This is the story of Georgios Papanikolaou and his wife Andromachi (Mary) Mavrogeni.
Born on the Greek island of Euboea in 1883, Georgios received a medical degree in 1904 from the National University of Athens. Upon graduation, he worked in the military as an assistant surgeon and then after his discharge, went back home to take care of leprosy patients for two years.
Eager to further his education, Georgios attended the University of Munich and received a doctorate degree in zoology in 1910. In the same year, he eloped with Mary who he had met while on a ferry boat ride to Athens. Mary was also well-educated, spoke fluent French, and came from a prominent Greek family.
In 1913, Georgios and Mary decided to move to New York, despite knowing no English and only having $250 in their pockets. The couple struggled to survive—Georgios played violin in restaurants and sold carpets while Mary worked as seamstress, sewing buttons for $5 a week. Their fortunes soon changed when Georgios got a job as a researcher at Cornell University. Mary soon joined him as a technician.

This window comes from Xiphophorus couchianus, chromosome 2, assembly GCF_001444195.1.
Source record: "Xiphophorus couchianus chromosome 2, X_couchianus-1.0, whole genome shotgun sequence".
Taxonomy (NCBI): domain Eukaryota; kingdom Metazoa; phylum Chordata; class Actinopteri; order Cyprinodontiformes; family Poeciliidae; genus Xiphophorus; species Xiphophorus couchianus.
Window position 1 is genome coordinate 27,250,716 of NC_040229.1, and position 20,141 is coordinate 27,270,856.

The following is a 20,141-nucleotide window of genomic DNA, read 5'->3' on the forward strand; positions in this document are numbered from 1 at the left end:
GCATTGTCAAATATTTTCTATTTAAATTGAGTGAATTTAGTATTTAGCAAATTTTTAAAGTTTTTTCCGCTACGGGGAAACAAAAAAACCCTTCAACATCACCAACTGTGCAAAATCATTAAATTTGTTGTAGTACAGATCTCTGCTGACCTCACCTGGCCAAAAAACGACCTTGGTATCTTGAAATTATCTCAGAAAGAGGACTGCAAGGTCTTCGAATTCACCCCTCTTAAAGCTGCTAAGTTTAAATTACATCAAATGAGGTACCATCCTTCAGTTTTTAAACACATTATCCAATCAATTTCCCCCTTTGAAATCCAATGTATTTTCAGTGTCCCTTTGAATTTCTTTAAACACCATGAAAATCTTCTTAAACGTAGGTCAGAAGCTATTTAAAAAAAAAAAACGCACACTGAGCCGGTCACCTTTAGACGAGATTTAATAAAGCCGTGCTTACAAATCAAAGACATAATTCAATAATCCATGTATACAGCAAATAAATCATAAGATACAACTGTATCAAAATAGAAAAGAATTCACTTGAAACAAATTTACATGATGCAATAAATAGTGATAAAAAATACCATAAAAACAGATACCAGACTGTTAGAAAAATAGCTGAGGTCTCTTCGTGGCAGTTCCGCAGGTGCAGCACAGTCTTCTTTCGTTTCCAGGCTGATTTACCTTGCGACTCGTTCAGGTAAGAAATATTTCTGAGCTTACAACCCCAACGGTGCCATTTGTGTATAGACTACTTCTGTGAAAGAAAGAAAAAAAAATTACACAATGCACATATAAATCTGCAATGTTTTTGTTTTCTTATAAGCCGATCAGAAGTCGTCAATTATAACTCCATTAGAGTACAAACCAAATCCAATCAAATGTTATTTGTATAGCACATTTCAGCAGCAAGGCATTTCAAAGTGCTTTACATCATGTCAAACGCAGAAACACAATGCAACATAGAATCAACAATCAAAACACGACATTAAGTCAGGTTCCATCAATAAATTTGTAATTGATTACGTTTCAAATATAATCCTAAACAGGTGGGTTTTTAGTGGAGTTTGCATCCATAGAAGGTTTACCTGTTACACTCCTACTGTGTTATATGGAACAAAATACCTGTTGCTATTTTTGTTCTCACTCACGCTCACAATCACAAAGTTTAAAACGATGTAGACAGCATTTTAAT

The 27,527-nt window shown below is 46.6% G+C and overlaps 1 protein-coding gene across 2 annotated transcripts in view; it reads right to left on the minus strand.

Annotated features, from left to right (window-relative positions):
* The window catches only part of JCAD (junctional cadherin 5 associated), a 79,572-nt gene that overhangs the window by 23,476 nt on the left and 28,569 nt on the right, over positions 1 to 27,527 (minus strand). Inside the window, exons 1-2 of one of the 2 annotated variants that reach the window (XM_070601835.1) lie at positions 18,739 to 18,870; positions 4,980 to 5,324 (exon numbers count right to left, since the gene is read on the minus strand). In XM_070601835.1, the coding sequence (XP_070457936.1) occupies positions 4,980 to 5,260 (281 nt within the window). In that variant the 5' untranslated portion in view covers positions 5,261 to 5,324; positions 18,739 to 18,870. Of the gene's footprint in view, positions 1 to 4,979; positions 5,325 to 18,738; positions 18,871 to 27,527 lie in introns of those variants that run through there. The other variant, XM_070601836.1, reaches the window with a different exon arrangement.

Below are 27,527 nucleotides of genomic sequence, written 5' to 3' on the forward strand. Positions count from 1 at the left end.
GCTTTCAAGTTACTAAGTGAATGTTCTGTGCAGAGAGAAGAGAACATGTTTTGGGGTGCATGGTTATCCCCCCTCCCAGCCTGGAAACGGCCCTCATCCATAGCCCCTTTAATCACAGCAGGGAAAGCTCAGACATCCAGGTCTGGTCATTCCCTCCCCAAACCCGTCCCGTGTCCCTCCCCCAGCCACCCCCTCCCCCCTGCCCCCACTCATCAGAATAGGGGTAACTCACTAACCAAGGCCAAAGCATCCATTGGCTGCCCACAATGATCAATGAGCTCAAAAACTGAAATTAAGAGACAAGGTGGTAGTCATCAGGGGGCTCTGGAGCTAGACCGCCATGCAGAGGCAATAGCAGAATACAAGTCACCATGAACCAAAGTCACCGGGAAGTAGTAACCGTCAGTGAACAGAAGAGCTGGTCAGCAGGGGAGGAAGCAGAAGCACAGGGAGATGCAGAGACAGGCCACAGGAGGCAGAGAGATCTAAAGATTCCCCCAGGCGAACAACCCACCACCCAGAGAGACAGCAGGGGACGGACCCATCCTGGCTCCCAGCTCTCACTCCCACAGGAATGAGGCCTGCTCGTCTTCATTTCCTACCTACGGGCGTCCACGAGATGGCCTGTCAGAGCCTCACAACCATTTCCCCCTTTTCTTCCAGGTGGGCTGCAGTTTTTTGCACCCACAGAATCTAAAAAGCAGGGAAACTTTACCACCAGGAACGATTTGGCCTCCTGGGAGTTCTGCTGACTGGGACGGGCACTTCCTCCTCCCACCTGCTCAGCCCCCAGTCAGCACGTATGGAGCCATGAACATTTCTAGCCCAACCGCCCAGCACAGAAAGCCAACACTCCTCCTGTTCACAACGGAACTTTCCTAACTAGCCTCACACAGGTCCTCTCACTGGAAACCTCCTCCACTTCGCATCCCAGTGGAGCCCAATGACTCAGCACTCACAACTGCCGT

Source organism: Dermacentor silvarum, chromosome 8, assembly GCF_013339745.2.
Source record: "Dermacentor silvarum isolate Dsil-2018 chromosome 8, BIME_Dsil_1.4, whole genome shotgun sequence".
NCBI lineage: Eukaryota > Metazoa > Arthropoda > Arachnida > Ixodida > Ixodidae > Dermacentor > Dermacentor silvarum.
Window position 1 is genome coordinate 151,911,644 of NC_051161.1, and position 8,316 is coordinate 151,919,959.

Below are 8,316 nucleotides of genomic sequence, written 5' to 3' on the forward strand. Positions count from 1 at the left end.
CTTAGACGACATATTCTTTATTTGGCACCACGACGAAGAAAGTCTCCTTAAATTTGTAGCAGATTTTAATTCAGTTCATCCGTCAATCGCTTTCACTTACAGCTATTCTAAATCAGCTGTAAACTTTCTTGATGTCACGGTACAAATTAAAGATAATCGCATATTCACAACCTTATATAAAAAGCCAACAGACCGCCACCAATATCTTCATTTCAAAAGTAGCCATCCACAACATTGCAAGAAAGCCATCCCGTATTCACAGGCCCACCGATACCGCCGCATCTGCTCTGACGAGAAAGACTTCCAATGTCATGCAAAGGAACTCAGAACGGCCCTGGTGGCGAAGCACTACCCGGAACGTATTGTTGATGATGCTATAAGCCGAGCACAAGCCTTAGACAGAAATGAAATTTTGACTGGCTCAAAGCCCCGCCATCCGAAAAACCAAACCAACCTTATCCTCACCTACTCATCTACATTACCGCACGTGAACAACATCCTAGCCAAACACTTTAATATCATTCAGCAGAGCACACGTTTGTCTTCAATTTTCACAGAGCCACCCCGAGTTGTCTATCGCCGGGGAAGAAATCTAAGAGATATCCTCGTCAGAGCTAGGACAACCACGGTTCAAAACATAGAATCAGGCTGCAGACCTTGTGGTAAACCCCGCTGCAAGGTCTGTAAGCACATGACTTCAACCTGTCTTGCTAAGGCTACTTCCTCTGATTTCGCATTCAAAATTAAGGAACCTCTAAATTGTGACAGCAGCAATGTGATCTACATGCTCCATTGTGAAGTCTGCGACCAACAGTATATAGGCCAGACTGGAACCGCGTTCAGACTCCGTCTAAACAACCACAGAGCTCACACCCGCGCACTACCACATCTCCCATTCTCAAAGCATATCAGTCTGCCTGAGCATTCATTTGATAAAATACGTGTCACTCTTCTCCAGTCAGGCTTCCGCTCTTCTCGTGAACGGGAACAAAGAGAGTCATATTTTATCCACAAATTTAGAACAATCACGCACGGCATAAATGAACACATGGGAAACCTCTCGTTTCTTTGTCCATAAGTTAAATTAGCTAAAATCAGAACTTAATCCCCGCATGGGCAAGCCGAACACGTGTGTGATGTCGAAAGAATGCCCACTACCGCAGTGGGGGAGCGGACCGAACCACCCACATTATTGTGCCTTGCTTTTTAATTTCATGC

In 1928, Georgios discovered a way to detect cancer by taking samples from the cervix and examining them under the microscope.
He had confirmed these observations in female guinea pigs but needed a way to verify if his techniques would work on human females. Unable to get access to patients, Mary volunteered for her husband’s experiment by having her cervix sampled every day for 21 years and deciding to forgo children. She also threw parties for female friends and convinced them to have their cervixes sampled.
Georgios observed the cancer cells for one of her friends who went on to be diagnosed with cervical cancer. “The first observation of cancer cells in the smear of the uterine cervix gave me one of the greatest thrills I ever experienced during my scientific career,” he said.
The couple went on to develop the Pap smear, saving millions of lives through early cervical cancer detection.